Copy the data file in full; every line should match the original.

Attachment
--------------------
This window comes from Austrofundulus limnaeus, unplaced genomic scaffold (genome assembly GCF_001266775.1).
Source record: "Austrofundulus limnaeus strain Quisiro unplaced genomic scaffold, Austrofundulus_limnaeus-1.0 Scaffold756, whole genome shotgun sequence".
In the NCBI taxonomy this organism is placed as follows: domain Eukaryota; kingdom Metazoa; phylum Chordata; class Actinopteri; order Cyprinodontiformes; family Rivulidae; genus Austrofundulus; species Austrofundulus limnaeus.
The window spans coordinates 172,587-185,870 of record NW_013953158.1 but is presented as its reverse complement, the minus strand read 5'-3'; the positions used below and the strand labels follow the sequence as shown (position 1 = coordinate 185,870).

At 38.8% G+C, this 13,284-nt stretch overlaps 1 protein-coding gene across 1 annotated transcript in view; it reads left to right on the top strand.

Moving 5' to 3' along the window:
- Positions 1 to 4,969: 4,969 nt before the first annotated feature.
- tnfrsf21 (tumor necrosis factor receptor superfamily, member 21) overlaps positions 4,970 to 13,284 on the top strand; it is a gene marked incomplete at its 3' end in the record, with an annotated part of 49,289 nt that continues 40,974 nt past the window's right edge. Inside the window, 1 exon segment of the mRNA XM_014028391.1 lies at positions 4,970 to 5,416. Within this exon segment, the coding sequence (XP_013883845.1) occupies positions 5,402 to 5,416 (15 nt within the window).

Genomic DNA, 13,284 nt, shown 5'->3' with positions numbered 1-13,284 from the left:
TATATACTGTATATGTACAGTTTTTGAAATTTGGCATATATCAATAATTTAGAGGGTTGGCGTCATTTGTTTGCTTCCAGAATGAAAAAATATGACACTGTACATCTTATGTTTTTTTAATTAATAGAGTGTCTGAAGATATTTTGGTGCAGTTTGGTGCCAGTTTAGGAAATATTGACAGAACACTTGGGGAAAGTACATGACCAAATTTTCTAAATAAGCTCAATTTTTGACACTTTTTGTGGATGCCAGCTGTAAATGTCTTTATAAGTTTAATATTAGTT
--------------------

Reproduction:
This window comes from Austrofundulus limnaeus, unplaced genomic scaffold (genome assembly GCF_001266775.1).
Source record: "Austrofundulus limnaeus strain Quisiro unplaced genomic scaffold, Austrofundulus_limnaeus-1.0 Scaffold756, whole genome shotgun sequence".
In the NCBI taxonomy this organism is placed as follows: domain Eukaryota; kingdom Metazoa; phylum Chordata; class Actinopteri; order Cyprinodontiformes; family Rivulidae; genus Austrofundulus; species Austrofundulus limnaeus.
The window spans coordinates 172,587-185,870 of record NW_013953158.1 but is presented as its reverse complement, the minus strand read 5'-3'; the positions used below and the strand labels follow the sequence as shown (position 1 = coordinate 185,870).

At 38.8% G+C, this 13,284-nt stretch overlaps 1 protein-coding gene across 1 annotated transcript in view; it reads left to right on the top strand.

Moving 5' to 3' along the window:
- Positions 1 to 4,969: 4,969 nt before the first annotated feature.
- tnfrsf21 (tumor necrosis factor receptor superfamily, member 21) overlaps positions 4,970 to 13,284 on the top strand; it is a gene marked incomplete at its 3' end in the record, with an annotated part of 49,289 nt that continues 40,974 nt past the window's right edge. Inside the window, 1 exon segment of the mRNA XM_014028391.1 lies at positions 4,970 to 5,416. Within this exon segment, the coding sequence (XP_013883845.1) occupies positions 5,402 to 5,416 (15 nt within the window).

Genomic DNA, 13,284 nt, shown 5'->3' with positions numbered 1-13,284 from the left:
TATATACTGTATATGTACAGTTTTTGAAATTTGGCATATATCAATAATTTAGAGGGTTGGCGTCATTTGTTTGCTTCCAGAATGAAAAAATATGACACTGTACATCTTATGTTTTTTTAATTAATAGAGTGTCTGAAGATATTTTGGTGCAGTTTGGTGCCAGTTTAGGAAATATTGACAGAACACTTGGGGAAAGTACATGACCAAATTTTCTAAATAAGCTCAATTTTTGACACTTTTTGTGGATGCCAGCTGTAAATGTCTTTATAAGTTTAATATTAGTT